And then one day, it happened. The ducks had left their sheltered water area and were walking on the ice toward the human’s place. A large, mature eagle was circling the densely packed group looking for an opening. The ducks started squawking and increased their pace. The hungry eagle took a chance dive but his talons came up empty. However, this was too close for the ducks comfort and they rose en masse to fly to safety. Daisy futilely flapped her useless clipped wings, but was powerless to fly and now found herself alone on the ice. The eagle didn’t miss on his second dive. Later that morning, the woman was wondering why no ducks had arrived for their morning feed. Looking out the windows, she noticed white feathers scattered here and there on her lawn. Her reaction was instant as she surmised what had happened to her Daisy duck.
“Oh no, oh no,” she softly moaned.
Her emotions ran from chastising herself for the winter feeding of the flock, to gratefully acknowledging her decision that had allowed Daisy a period of time to live naturally. She felt herself to be somehow favoured living by a small lake, and privileged to have shared time and trust with other creatures. She knew it was time to move on, as employment beckoned in the city. She would finish the winter and prepare for new beginnings in the spring. She was already feeling deep pangs of loss as she thought about leaving her cottage sanctuary and the ducks.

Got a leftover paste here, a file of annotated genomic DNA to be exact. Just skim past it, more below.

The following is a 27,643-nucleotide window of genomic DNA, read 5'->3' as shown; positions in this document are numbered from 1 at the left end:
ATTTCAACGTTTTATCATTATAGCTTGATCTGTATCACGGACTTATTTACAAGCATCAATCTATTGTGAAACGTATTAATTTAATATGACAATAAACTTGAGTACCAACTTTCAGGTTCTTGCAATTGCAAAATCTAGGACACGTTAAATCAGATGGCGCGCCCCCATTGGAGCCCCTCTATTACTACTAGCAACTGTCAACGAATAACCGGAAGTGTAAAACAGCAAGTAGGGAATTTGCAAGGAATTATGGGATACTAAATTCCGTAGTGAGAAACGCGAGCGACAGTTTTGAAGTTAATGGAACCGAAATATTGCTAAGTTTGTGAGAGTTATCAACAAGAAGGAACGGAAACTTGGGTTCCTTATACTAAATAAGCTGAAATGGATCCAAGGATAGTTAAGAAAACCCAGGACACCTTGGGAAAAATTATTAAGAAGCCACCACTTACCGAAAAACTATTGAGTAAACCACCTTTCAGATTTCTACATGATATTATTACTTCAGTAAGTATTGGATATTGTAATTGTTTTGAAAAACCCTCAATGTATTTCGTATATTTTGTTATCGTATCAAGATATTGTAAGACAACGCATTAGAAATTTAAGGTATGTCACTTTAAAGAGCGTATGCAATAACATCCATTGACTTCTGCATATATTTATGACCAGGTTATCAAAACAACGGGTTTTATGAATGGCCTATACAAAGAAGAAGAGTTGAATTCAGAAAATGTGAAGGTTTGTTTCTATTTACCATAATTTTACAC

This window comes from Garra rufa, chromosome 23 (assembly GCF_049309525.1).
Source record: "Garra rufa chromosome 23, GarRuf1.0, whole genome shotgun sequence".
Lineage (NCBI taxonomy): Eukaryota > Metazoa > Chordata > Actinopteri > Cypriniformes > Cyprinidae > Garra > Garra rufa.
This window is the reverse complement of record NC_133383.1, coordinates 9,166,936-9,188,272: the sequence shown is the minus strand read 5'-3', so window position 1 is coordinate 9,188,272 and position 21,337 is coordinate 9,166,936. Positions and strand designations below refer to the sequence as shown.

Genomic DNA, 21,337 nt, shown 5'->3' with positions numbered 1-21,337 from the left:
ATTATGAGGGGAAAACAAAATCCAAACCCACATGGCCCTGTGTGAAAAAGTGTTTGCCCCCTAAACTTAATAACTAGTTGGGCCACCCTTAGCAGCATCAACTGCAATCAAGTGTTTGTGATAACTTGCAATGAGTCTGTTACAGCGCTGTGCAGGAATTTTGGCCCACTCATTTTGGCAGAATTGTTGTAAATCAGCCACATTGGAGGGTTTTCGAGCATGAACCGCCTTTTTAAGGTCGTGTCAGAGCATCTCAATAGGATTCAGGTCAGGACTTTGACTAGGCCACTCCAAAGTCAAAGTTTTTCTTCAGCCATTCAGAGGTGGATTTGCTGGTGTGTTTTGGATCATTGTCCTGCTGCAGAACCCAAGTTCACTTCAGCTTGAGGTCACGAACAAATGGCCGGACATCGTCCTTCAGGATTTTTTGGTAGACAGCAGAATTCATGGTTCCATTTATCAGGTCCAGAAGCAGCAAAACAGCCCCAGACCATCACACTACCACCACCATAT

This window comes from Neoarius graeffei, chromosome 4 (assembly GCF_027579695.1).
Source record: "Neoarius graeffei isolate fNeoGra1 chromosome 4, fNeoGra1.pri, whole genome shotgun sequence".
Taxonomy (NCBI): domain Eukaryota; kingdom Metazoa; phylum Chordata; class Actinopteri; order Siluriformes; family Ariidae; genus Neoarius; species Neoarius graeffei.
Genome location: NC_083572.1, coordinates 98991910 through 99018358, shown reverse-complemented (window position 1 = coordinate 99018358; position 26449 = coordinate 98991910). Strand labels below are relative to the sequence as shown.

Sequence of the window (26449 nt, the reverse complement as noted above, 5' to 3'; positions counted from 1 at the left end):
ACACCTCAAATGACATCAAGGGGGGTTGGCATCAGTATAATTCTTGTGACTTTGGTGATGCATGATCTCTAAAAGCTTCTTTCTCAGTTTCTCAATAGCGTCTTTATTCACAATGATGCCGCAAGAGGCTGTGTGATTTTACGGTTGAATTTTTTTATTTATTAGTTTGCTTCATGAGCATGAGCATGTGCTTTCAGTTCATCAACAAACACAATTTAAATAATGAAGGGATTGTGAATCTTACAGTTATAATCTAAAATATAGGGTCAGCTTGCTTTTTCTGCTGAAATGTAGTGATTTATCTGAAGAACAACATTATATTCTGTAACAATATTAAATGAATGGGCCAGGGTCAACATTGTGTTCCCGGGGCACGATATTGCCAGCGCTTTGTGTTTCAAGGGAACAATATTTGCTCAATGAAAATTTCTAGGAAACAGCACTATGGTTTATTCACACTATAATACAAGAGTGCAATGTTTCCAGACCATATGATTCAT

Moving day arrived. Her truck was loaded with what appeared a lifetime of paraphernalia as well her excited dogs. She was leaving a large sack of chick scratch for the new owners. They feigned interest and promised to feed the ducks during inclement weather. All the woman could do was hold onto this vague promise, as the cottage and land were no longer hers.
Many months later, Dora returned from southern climes and decided to swim by the old place and maybe spot the kind human. There were two strange humans on the deck and a very large dog, which bounded right down the dock towards her. Taking no chances, she arose straight up from the water and was immediately on the fly. Intuitively she assessed that the new humans and their dog would not provide a safe place for herself or her fellow ducks. She would find safer nesting sites on the more remote side of the lake. Dora never returned to her old haunts nor did she ever befriend and sit with a human again.
I slowly adjusted to city life, but often thought of my “pet” ducks. I vowed to return there one day and I do frequently, but sadly, only in my dreams.